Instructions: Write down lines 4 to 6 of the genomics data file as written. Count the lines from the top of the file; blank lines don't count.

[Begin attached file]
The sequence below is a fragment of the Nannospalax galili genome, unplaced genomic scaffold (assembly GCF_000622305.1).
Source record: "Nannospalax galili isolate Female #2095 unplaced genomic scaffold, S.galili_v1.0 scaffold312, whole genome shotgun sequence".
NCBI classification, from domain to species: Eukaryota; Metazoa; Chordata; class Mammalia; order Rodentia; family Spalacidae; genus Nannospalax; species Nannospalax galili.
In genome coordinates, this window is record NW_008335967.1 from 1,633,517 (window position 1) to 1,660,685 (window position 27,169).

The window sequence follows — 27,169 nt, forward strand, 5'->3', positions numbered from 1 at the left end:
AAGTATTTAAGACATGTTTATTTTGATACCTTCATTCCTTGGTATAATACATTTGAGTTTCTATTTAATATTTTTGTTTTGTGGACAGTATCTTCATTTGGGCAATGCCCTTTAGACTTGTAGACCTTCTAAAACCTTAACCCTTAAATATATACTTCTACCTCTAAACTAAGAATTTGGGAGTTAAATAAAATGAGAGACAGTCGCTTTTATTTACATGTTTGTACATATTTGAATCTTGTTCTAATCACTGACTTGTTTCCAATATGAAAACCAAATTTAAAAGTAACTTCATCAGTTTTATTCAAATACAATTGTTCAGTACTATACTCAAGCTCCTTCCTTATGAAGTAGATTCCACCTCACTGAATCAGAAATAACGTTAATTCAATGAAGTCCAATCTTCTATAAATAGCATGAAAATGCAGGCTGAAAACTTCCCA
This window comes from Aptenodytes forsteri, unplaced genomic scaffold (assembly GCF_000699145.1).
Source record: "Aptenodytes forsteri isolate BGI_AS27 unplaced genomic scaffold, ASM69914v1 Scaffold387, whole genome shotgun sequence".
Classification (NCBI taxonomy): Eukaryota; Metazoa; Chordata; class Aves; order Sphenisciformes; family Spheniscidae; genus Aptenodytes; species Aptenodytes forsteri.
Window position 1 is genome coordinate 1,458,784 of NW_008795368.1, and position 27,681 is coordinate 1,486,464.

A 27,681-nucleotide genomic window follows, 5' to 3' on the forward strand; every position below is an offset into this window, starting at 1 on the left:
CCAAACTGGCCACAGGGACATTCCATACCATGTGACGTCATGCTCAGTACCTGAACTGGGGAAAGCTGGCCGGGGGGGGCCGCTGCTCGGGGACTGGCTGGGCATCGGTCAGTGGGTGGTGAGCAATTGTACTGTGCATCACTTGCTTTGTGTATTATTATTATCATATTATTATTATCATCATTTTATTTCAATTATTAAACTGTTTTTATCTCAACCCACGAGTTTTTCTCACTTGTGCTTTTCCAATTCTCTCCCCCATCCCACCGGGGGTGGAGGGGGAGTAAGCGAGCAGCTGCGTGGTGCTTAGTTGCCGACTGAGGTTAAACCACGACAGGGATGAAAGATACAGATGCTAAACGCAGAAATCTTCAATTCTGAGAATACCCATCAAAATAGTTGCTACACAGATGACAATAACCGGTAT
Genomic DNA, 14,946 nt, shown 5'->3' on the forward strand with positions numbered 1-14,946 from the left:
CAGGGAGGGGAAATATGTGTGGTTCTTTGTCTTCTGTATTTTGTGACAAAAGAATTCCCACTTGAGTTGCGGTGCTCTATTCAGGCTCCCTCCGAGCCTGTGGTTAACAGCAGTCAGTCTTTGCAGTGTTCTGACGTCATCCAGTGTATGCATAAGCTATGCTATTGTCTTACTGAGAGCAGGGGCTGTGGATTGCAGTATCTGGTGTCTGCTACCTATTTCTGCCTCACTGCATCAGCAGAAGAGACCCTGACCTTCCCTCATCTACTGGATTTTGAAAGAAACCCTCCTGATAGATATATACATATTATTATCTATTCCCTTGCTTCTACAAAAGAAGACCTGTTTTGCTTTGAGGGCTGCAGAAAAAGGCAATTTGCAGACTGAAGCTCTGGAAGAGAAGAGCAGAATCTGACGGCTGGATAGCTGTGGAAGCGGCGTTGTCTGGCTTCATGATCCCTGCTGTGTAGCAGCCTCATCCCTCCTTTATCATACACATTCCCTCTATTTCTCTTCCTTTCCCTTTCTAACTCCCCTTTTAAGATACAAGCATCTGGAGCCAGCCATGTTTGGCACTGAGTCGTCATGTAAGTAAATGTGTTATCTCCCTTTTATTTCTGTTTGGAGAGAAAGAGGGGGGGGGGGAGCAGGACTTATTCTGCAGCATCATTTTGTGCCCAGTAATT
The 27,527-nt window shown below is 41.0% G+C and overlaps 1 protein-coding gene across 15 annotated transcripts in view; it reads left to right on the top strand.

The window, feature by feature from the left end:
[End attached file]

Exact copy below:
In genome coordinates, this window is record NW_008335967.1 from 1,633,517 (window position 1) to 1,660,685 (window position 27,169).

The window sequence follows — 27,169 nt, forward strand, 5'->3', positions numbered from 1 at the left end:
AAGTATTTAAGACATGTTTATTTTGATACCTTCATTCCTTGGTATAATACATTTGAGTTTCTATTTAATATTTTTGTTTTGTGGACAGTATCTTCATTTGGGCAATGCCCTTTAGACTTGTAGACCTTCTAAAACCTTAACCCTTAAATATATACTTCTACCTCTAAACTAAGAATTTGGGAGTTAAATAAAATGAGAGACAGTCGCTTTTATTTACATGTTTGTACATATTTGAATCTTGTTCTAATCACTGACTTGTTTCCAATATGAAAACCAAATTTAAAAGTAACTTCATCAGTTTTATTCAAATACAATTGTTCAGTACTATACTCAAGCTCCTTCCTTATGAAGTAGATTCCACCTCACTGAATCAGAAATAACGTTAATTCAATGAAGTCCAATCTTCTATAAATAGCATGAAAATGCAGGCTGAAAACTTCCCA